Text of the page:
Bunmi Sofola

Show-stopper weddings are a delight any day. They should be. They have gulped millions of naira not to talk of the stress both families have to go through before the D-day. Matters are made worse by the wedding planners who tell you how lavish the wedding should be, and give you elaborate innovations the young couple never even thought of! Decades back, weddings were a far cry from what they now are—as expenses go. Couples rarely lived together and after the wedding, there was the excitement of moving in with your new partner and living together for the first time. These days, however, the newly-weds have had the ‘looking’ and there isn’t much to look forward to. Dora, who got married less than a year ago, in an extravagant ceremony, confesses that she is not so sure she wants to stay married. Part of the problem with this type of wedding is that there is no way the actual marriage can match the excitement of planning and actually executing an elaborate wedding.

She says, “I  wanted a wedding to remember and went about it with a vengeance. A huge tent with air conditioning was erected on a field and all our savings went into decorating all the chairs, tasteful drapes had to match the decoration and the tent. The cake, a masterpiece, cost an arm and a leg!

We had an array of flowers and fruits, some of which were flown in from South Africa. My expensive bridal dress with that of the groom and the bridal train gears, were all something to behold. Even the music took a lot of planning. A few days to the wedding, guests flew in from Britain, South Africa and the United States.

“I felt elated to be surrounded by family and friends, all making efforts to give their best. When it was all over, whenever, I felt terrible all I could do was re-live my wedding day and how wonderful it was. For all those preparations, I was the centre of attention. Then, suddenly after the wedding day, life went back to normal—the general project was over and I suffered what is termed a post-nuptial depression. My new husband was fed up with me. We were supposed to be having a wonderful, extravagant two-week honeymoon in Dubai—not a post-mortem of an event that should remain a pleasant memory.

“Even after the honeymoon, I couldn’t tear myself away from the wedding photos and videos. I spent hours endlessly looking at them, reliving the day. After work, I would move around the house in the evenings, wondering what to do.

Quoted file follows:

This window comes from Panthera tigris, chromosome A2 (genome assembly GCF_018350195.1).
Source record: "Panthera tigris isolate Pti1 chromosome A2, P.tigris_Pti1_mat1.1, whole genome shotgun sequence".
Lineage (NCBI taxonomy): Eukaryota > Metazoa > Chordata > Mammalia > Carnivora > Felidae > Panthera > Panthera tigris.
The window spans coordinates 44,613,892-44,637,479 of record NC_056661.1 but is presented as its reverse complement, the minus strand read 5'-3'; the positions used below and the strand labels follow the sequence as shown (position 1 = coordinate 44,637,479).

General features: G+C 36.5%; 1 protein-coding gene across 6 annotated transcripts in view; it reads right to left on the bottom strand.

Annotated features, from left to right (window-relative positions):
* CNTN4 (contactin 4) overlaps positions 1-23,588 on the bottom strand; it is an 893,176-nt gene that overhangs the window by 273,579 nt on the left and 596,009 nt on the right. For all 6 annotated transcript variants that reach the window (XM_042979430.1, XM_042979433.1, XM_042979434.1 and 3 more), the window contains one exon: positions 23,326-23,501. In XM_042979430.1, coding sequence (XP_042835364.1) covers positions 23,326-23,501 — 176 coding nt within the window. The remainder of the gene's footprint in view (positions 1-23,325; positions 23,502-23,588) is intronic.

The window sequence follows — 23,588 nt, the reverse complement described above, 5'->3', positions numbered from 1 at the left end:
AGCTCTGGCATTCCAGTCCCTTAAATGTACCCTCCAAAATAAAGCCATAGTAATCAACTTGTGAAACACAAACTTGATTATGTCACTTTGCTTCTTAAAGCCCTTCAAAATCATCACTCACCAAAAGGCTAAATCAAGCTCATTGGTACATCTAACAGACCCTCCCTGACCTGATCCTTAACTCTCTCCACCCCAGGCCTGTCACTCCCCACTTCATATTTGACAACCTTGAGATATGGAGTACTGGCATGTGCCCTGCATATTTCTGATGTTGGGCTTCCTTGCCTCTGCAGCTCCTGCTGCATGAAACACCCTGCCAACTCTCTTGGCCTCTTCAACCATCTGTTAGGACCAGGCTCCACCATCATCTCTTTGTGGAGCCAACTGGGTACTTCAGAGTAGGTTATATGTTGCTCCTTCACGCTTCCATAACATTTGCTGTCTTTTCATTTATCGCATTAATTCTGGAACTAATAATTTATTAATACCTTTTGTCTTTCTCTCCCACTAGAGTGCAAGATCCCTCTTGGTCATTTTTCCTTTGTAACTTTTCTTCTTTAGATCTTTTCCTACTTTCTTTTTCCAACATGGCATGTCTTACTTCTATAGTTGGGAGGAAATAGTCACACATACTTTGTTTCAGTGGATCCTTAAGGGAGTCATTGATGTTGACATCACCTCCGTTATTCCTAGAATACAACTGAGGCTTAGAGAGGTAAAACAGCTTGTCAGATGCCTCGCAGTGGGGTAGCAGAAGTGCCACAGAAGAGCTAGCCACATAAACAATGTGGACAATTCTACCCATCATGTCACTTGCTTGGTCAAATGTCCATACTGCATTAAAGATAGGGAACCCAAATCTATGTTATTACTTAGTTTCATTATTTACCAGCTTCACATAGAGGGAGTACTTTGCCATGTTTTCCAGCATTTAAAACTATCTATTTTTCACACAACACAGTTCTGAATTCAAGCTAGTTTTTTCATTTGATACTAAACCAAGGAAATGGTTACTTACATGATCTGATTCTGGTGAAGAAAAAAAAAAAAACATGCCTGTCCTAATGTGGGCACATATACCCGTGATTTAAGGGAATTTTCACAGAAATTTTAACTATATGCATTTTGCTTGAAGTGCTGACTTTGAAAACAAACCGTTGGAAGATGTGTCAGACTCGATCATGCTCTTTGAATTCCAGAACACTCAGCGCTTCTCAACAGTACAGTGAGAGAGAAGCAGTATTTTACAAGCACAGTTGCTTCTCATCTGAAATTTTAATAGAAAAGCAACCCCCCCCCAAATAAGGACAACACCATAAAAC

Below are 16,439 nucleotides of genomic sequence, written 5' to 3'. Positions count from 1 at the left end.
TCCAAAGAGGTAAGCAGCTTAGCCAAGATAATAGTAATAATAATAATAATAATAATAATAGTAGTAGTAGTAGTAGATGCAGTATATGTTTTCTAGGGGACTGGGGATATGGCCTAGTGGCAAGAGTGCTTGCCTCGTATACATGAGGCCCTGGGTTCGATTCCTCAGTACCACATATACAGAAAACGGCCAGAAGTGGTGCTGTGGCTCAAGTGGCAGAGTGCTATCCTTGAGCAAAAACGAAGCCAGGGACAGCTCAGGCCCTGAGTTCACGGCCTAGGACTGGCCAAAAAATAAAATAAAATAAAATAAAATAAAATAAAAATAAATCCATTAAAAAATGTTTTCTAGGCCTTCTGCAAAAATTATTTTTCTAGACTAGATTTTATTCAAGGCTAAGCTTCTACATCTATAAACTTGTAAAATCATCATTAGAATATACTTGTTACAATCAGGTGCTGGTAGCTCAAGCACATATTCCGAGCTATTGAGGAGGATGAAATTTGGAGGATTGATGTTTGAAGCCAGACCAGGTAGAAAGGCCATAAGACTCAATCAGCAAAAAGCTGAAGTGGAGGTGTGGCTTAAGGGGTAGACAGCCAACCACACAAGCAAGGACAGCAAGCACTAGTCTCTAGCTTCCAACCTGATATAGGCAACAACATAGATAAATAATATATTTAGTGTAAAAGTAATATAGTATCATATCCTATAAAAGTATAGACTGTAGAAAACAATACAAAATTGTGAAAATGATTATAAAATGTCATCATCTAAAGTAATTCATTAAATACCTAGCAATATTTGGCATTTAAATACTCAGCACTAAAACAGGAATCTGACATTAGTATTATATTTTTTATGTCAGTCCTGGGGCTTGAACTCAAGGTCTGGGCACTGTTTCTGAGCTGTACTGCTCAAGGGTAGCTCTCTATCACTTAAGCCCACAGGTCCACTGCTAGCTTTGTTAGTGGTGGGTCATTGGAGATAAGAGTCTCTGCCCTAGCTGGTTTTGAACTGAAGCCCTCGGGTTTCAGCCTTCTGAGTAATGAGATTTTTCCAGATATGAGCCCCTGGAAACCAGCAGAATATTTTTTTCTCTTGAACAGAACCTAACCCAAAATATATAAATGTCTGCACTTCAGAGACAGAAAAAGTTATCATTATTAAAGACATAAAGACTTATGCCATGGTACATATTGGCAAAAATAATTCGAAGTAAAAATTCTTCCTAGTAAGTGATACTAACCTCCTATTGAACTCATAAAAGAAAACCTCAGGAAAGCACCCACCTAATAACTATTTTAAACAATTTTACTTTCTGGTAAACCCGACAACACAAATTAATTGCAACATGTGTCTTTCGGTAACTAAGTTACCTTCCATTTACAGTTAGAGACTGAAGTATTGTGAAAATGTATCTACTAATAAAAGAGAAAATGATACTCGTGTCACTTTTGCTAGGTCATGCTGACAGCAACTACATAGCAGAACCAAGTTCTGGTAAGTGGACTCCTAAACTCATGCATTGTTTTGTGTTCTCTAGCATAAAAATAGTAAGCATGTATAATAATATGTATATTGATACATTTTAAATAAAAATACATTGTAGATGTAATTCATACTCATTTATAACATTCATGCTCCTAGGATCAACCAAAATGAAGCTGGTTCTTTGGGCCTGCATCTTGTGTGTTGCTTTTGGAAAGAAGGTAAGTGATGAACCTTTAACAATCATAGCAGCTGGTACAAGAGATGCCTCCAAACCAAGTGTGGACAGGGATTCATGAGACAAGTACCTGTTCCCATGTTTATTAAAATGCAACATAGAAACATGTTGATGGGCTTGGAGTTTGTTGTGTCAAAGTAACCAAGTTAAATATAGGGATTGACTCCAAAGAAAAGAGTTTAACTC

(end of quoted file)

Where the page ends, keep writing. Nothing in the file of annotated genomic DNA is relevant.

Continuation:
‘When I was planning the wedding, there was always something to choose or someone to contact urgently. Now, much as I loved my husband, I felt restless as there was no reason to keep meeting up with friends and family to plan anything elaborate.

“Our evenings reverted to the humdrum of dinner  and watching the box—rather than talking about wedding sitting plans—or what type of decor  to have. I also found myself inexplicably irritated by my husband. When I planning the wedding, there was so much to do that I ignored the little niggles every couple have. But, as we began married life and should  have been so happy, these became magnified and we began bickering  which we never did before. After the fun of our wedding, married life felt flat….”

Unfortunately, it is not just the brides that suffer post-nuptial depression. Most young grooms admitted that they also felt incredibly low after the wedding. The saving grace for the ride is that she falls pregnant quickly, or is already before the wedding and fills her day with  something exciting; the arrival of a baby. The poor husband needs to find another focus in his life—something to plan for, like a new baby, perhaps.

However, it’s now been discovered that post-nuptial depression is contributing to marriages breaking up very quickly. According  to a psychotherapist: “All those bride painstakingly planning their big day, and who are likely to risk massive anti-climax after the event, need to be careful. Potentially, starting your marriage feeling such huge disappointment is dangerous. This high expectation of marriage is ultimately a contributing factor to the rise in divorce.

“The worry is that after the trauma of planning their wedding, some couples are not prepared for the realities and believe just being married is all their relationship takes. I tell couples to think back to when they first met and try to enjoy some of the simple things in life. They also need to  realise  that they  can’t live  in  a state excitement  and feeling they must always be planning a project.

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